Autism Spectrum Disorder (ASD) is an increasingly diagnosed neurodevelopmental disorder, the exact pathogenesis of which is relatively poorly understood. However, an imbalance between excitatory and inhibitory signalling processes occurs in several affected brain areas. To investigate this, a rat model of autism is used, and the manifestation and degree of symptoms in the pups are assessed by behavioural tests. The functioning and excitability of the affected brain areas is being studied using a variety of methods, from the single neuron level to the level of networks.
Both humans and animals are exposed to increasing levels of various environmental pollutants, the exact mechanism of their neurological effects is usually not well known. In our laboratory, we analyse the effects on neural function of potentially harmful environmental substances that may enter the body. So far, we have mainly investigated pesticide residues (insecticides) and mycotoxins in collaboration with research groups working in agricultural universities.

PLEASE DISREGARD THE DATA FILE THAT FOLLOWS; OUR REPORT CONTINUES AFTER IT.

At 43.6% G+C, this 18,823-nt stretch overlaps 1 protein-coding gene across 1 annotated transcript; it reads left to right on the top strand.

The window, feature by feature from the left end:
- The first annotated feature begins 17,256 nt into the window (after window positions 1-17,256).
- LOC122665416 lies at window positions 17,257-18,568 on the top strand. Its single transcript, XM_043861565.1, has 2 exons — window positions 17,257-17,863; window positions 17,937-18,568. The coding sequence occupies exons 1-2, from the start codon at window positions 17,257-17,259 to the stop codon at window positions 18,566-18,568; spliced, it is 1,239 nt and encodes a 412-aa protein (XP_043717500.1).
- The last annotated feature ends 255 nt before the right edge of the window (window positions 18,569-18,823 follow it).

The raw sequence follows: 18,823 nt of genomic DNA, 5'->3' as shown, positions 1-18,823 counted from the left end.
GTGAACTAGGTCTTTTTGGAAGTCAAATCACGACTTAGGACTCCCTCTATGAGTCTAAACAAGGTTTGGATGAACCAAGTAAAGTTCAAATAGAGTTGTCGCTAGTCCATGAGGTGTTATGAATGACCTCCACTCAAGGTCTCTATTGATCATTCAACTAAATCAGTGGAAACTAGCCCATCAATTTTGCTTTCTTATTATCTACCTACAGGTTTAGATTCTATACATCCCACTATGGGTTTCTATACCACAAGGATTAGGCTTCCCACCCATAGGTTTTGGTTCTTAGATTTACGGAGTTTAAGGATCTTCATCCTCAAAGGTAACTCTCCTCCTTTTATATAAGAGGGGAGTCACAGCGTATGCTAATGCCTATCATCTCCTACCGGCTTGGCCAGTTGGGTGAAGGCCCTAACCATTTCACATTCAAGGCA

Another current research topic is the investigating the neural effects of bioactive plant compounds. Several such compounds are used therapeutically in traditional medicine, but their mechanism of action is not fully understood. In collaboration with the Department of Plant Anatomy, we are studying the neurobiological effects of these compounds.
Our research group mainly carries out electrophysiological measurements on surviving rat brain slices, complemented by behavioural and histological studies.
- Catholic University Leuven, Department of Pharmaceutical and Pharmacological Sciences, Department of Neurosciences
- University of Bristol, School of Medical Sciences
- Hungarian University of Agriculture and Life Sciences, Institute of Physiology and Feed Science
- University of Veterinary Medicine Budapest, Department of Physiology and Biochemistry
- Eötvös Loránd University, Department of Plant Anatomy